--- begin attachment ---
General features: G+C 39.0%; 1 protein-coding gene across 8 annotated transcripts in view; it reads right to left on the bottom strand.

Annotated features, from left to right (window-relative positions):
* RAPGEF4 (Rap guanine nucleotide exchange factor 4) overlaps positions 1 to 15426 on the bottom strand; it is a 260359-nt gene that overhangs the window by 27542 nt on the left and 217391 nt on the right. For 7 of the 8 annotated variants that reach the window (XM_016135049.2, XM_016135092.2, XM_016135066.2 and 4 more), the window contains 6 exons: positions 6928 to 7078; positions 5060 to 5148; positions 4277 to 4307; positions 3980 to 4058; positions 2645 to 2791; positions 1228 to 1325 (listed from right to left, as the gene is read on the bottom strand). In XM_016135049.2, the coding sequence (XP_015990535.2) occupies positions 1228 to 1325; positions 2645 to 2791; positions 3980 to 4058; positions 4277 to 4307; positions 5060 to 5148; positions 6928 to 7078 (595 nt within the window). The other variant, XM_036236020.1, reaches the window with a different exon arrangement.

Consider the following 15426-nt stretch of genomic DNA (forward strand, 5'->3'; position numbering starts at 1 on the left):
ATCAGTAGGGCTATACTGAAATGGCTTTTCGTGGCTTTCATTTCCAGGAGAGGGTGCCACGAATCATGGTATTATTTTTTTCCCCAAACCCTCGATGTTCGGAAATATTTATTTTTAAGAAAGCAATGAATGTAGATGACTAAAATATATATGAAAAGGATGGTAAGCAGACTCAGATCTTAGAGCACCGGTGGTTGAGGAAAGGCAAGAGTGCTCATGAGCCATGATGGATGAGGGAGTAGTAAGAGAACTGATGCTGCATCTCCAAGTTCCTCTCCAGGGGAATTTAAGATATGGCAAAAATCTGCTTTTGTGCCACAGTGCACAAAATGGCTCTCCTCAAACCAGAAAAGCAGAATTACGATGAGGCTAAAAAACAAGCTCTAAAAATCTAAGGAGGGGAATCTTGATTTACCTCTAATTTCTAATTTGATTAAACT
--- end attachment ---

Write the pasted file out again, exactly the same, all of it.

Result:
General features: G+C 39.0%; 1 protein-coding gene across 8 annotated transcripts in view; it reads right to left on the bottom strand.

Annotated features, from left to right (window-relative positions):
* RAPGEF4 (Rap guanine nucleotide exchange factor 4) overlaps positions 1 to 15426 on the bottom strand; it is a 260359-nt gene that overhangs the window by 27542 nt on the left and 217391 nt on the right. For 7 of the 8 annotated variants that reach the window (XM_016135049.2, XM_016135092.2, XM_016135066.2 and 4 more), the window contains 6 exons: positions 6928 to 7078; positions 5060 to 5148; positions 4277 to 4307; positions 3980 to 4058; positions 2645 to 2791; positions 1228 to 1325 (listed from right to left, as the gene is read on the bottom strand). In XM_016135049.2, the coding sequence (XP_015990535.2) occupies positions 1228 to 1325; positions 2645 to 2791; positions 3980 to 4058; positions 4277 to 4307; positions 5060 to 5148; positions 6928 to 7078 (595 nt within the window). The other variant, XM_036236020.1, reaches the window with a different exon arrangement.

Consider the following 15426-nt stretch of genomic DNA (forward strand, 5'->3'; position numbering starts at 1 on the left):
ATCAGTAGGGCTATACTGAAATGGCTTTTCGTGGCTTTCATTTCCAGGAGAGGGTGCCACGAATCATGGTATTATTTTTTTCCCCAAACCCTCGATGTTCGGAAATATTTATTTTTAAGAAAGCAATGAATGTAGATGACTAAAATATATATGAAAAGGATGGTAAGCAGACTCAGATCTTAGAGCACCGGTGGTTGAGGAAAGGCAAGAGTGCTCATGAGCCATGATGGATGAGGGAGTAGTAAGAGAACTGATGCTGCATCTCCAAGTTCCTCTCCAGGGGAATTTAAGATATGGCAAAAATCTGCTTTTGTGCCACAGTGCACAAAATGGCTCTCCTCAAACCAGAAAAGCAGAATTACGATGAGGCTAAAAAACAAGCTCTAAAAATCTAAGGAGGGGAATCTTGATTTACCTCTAATTTCTAATTTGATTAAACT